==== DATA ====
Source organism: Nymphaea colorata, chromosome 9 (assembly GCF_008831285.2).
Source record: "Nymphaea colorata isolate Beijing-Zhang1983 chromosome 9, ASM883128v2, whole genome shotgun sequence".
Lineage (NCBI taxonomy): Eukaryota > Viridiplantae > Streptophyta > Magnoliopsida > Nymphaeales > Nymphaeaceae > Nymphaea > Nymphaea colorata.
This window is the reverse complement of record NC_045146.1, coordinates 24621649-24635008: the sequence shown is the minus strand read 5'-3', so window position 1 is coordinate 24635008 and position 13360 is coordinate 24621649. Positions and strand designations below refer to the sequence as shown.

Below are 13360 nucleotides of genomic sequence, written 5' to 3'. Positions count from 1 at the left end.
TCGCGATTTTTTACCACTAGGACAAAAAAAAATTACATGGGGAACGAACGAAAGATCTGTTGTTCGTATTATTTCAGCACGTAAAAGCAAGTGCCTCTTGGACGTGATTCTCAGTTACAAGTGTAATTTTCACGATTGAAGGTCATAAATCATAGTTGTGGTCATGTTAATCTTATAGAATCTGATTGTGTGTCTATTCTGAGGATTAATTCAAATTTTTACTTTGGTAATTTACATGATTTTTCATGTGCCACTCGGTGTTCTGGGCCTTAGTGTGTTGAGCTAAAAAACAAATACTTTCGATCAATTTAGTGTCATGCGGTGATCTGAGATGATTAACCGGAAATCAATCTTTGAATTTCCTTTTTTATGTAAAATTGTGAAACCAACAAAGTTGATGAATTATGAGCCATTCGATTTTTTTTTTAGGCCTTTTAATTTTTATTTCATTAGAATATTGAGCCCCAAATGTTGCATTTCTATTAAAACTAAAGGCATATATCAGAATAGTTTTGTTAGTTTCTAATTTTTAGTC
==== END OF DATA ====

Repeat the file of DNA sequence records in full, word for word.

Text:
Source organism: Nymphaea colorata, chromosome 9 (assembly GCF_008831285.2).
Source record: "Nymphaea colorata isolate Beijing-Zhang1983 chromosome 9, ASM883128v2, whole genome shotgun sequence".
Lineage (NCBI taxonomy): Eukaryota > Viridiplantae > Streptophyta > Magnoliopsida > Nymphaeales > Nymphaeaceae > Nymphaea > Nymphaea colorata.
This window is the reverse complement of record NC_045146.1, coordinates 24621649-24635008: the sequence shown is the minus strand read 5'-3', so window position 1 is coordinate 24635008 and position 13360 is coordinate 24621649. Positions and strand designations below refer to the sequence as shown.

Below are 13360 nucleotides of genomic sequence, written 5' to 3'. Positions count from 1 at the left end.
TCGCGATTTTTTACCACTAGGACAAAAAAAAATTACATGGGGAACGAACGAAAGATCTGTTGTTCGTATTATTTCAGCACGTAAAAGCAAGTGCCTCTTGGACGTGATTCTCAGTTACAAGTGTAATTTTCACGATTGAAGGTCATAAATCATAGTTGTGGTCATGTTAATCTTATAGAATCTGATTGTGTGTCTATTCTGAGGATTAATTCAAATTTTTACTTTGGTAATTTACATGATTTTTCATGTGCCACTCGGTGTTCTGGGCCTTAGTGTGTTGAGCTAAAAAACAAATACTTTCGATCAATTTAGTGTCATGCGGTGATCTGAGATGATTAACCGGAAATCAATCTTTGAATTTCCTTTTTTATGTAAAATTGTGAAACCAACAAAGTTGATGAATTATGAGCCATTCGATTTTTTTTTTAGGCCTTTTAATTTTTATTTCATTAGAATATTGAGCCCCAAATGTTGCATTTCTATTAAAACTAAAGGCATATATCAGAATAGTTTTGTTAGTTTCTAATTTTTAGTC